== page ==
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Connexin Start Rollout of 10Gbps Broadband Network in Hull UK

Friday, December 17th, 2021 (4:37 pm) - Score 2,736
Connexin-FTTP-Cabinet-on-Crane

UK ISP Connexin, which a few months ago (here) confirmed they would invest £80m to end KCOM’s “broadband monopoly” in Hull and East Yorkshire by building their own rival 10Gbps capable Fibre-to-the-Premises (FTTP) network, has this week achieved a key milestone with the installation of their first street cabinet.

The provider, which until now has tended to focus more on Fixed Wireless Access (FWA) networks, is working collaboratively with Modini Ltd, a programme delivery company specialising in complex programmes, on this rollout, and construction of the network is being undertaken by SCD Group.

The fact that their first cabinet has now been installed is an important development because, according to Connexin, this “means residents are just days away” from being able to connect to an alternative full fibre network – one that isn’t supplied by KCOM, for a change. All of that would be in keeping with the provider’s prior goal of starting to connect their first homes by the end of 2021.

Sadly, the announcement doesn’t say precisely where the new cabinet has been built (it’s in “East Hull” somewhere), and we’re still a little unclear about the operator’s rollout plan and timescale for their build in Hull. On top of that, they’ve yet to release any details of their packages for homes, although we’d expect them to be competitively positioned vs KCOM.

Will Kebbell, CTO of Connexin, said:

“It’s fantastic to see how quickly our team is progressing with the Fibre build. Having built our metro network earlier in the year, the installation of our cabinets represents the start of real change in the city, It means people are now days away from access to real broadband choice in Hull.

2022 is going to be an exciting year for Connexin- we’ve got a new website launching, we’ll be onboarding our customers and of course continuing to expand the network throughout the city. We’re passionate about investing in Hull. So, keep your eyes peeled, you’re about to see a lot more from us!”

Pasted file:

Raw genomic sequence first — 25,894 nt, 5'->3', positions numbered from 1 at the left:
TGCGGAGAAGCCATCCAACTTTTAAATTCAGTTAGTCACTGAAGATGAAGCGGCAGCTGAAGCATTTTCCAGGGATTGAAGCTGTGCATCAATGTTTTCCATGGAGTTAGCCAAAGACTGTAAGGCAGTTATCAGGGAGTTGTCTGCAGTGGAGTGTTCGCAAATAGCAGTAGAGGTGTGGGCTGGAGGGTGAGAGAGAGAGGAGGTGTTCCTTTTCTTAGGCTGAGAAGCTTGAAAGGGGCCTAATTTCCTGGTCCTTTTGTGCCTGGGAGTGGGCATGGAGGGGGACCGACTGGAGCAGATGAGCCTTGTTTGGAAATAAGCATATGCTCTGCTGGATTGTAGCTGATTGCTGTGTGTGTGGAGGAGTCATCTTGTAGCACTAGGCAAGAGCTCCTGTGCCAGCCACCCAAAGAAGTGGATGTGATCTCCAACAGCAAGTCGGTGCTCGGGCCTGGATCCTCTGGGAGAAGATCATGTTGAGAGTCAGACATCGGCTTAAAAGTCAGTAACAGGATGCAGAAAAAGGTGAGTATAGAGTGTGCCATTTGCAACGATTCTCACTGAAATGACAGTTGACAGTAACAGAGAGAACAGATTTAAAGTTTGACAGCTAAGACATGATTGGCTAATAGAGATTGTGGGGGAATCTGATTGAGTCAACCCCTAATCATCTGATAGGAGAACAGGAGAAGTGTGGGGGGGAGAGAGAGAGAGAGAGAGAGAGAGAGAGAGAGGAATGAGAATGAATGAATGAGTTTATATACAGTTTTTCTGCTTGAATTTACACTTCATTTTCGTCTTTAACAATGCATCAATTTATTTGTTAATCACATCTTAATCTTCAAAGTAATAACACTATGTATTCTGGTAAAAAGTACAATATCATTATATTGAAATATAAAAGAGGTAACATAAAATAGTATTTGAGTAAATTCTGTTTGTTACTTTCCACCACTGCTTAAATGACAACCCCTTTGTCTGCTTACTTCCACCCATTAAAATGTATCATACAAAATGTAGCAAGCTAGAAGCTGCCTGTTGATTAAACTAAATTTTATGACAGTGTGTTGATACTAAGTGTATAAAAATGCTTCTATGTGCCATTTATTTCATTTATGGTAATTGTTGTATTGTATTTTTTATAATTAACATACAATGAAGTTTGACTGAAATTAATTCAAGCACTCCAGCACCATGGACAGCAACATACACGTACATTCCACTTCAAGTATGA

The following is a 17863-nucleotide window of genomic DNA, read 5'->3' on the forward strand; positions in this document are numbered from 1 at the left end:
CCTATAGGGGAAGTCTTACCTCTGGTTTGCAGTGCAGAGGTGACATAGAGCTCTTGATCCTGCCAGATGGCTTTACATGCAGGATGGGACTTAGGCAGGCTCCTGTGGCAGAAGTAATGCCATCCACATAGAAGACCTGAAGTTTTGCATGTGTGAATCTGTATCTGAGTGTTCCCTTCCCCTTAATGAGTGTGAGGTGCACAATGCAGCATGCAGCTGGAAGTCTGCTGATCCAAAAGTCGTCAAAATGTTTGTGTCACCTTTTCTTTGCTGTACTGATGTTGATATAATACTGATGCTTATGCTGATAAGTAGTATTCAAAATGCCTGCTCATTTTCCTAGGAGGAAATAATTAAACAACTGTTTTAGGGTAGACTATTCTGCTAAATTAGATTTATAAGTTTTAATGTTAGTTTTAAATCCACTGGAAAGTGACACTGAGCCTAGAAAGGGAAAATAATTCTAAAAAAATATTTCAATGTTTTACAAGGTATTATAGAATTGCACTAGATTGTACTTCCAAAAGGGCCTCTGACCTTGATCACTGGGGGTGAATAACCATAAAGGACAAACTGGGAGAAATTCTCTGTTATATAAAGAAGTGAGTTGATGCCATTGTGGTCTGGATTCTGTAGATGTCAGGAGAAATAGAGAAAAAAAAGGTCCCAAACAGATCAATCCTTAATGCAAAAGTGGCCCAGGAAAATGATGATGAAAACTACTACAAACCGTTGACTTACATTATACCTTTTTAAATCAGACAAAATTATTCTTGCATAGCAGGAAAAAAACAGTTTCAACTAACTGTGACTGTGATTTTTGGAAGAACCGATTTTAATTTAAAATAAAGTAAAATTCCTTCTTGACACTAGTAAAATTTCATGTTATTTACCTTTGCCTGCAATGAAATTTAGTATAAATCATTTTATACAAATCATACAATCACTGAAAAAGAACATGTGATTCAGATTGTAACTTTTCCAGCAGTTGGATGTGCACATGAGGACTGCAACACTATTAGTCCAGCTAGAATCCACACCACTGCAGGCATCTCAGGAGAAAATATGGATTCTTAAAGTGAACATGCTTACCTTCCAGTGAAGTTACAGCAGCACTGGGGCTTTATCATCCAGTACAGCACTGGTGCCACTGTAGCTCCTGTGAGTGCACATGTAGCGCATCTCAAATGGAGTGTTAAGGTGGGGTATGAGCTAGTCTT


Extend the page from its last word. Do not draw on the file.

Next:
The challenge for Connexin is that they’re not the only gigabit-capable broadband operator trying to crack KCOM’s local monopoly. Both MS3 (here) and Grain (here) have also recently announced major network expansion programmes in the area, and there’s a possibility that Quickline may join them (here).

All of this means that homes and businesses in the city will soon have a wider choice of service, which could force KCOM to adopt more competitive pricing.

Leave a Comment
15 Responses
  1. James says:

    That looks like Wawne road roundabout, near Kingswood Academy school

  2. chris conder says:

    Sounds a bit daft to try to overbuild a fibre network when there are so many other places screaming out for help. Mind you, if those companies already have customers in Hull then a fibre upgrade will be really good for them.

    1. NE555 says:

      Hull has had 99%+ fibre coverage since 2019, so there’s no “fibre upgrade” for anyone.

      https://www.ispreview.co.uk/index.php/2019/05/kcom-complete-full-fibre-broadband-rollout-to-cover-all-of-hull-uk.html
      https://www.ispreview.co.uk/index.php/2021/09/top-36-uk-local-authorities-with-full-fibre-cover-above-50-percent.html

      It’s about making money. There is a captive marketplace, with a monopoly encumbant that charges high prices at retail whilst at the same time is restricted by Ofcom rules.

      That means easy pickings for an altnet to undercut them – certainly easier than building in rural areas.

  3. Gary says:

    KComm had a virtual monopoly until recently and now I’m seeing fairly regular reports of ISPs muscling in.